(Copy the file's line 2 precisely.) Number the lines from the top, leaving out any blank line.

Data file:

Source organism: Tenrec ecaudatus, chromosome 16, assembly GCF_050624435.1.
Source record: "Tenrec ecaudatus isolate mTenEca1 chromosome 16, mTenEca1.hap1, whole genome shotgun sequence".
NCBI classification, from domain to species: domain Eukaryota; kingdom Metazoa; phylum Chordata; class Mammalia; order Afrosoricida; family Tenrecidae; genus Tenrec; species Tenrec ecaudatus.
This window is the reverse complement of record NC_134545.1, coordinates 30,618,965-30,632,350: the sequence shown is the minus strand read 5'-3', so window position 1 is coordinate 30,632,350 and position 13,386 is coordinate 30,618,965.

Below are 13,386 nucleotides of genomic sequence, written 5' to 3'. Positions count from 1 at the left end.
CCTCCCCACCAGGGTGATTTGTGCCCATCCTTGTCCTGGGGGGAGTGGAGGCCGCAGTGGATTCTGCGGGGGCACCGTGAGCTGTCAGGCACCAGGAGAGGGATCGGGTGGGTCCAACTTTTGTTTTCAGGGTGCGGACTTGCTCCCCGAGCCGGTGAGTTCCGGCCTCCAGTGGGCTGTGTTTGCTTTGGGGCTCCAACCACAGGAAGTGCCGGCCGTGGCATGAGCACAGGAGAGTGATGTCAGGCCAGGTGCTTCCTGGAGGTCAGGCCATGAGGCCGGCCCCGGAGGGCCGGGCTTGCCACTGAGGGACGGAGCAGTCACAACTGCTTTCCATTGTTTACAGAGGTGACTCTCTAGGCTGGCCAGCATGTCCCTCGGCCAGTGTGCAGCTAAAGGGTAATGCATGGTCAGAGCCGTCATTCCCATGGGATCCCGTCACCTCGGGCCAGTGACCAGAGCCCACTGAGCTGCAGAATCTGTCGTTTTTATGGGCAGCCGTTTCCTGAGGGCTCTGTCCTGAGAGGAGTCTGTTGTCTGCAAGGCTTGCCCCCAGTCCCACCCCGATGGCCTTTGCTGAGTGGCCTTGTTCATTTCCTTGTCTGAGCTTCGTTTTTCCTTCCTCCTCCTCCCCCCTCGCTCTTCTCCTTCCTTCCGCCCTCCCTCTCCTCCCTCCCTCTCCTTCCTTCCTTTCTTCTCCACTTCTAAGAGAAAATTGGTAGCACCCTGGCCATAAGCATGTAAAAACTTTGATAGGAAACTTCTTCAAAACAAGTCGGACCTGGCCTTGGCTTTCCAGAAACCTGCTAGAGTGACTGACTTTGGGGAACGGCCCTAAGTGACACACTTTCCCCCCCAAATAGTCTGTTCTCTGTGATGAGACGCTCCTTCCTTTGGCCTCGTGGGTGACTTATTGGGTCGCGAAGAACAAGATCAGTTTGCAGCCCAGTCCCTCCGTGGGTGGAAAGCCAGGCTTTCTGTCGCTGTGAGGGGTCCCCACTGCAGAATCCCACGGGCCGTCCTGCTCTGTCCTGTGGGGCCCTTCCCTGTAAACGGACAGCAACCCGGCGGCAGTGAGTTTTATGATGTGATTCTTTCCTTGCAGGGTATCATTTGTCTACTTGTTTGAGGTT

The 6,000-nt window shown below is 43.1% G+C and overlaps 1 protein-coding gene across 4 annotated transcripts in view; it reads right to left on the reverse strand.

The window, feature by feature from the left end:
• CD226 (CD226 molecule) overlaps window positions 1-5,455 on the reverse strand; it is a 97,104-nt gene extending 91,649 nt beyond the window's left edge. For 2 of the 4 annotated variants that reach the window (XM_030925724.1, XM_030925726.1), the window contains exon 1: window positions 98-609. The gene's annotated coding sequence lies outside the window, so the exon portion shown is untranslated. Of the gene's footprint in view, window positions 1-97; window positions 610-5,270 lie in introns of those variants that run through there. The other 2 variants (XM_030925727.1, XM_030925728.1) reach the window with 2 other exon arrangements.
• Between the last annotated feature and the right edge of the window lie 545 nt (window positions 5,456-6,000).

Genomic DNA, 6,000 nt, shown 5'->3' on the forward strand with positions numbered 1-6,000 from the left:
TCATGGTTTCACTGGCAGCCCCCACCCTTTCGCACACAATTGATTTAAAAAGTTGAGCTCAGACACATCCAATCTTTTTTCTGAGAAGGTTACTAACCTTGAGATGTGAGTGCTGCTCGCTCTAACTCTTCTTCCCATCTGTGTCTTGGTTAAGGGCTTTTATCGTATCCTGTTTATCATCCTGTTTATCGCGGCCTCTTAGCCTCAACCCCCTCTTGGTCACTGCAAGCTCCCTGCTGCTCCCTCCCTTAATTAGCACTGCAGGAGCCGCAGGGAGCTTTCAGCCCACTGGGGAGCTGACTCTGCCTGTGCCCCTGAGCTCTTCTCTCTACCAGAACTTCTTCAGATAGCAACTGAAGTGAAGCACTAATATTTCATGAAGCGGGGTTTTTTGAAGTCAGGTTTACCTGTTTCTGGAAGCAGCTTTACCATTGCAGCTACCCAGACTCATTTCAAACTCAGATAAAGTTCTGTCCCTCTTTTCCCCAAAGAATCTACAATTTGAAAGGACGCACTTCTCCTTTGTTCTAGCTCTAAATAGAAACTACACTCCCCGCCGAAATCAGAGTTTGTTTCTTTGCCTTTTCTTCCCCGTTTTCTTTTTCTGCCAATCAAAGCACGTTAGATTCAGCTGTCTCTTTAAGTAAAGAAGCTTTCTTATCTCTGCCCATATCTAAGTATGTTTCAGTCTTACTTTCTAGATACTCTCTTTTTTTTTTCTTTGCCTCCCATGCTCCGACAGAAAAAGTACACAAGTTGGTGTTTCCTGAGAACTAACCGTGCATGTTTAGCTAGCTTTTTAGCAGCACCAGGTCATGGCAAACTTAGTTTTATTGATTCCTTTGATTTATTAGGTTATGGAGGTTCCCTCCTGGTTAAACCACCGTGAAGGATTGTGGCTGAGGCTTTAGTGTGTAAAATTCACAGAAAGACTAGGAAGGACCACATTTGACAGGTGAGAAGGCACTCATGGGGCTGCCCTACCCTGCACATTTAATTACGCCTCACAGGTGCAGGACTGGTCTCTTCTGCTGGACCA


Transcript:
Source record: "Tenrec ecaudatus isolate mTenEca1 chromosome 16, mTenEca1.hap1, whole genome shotgun sequence".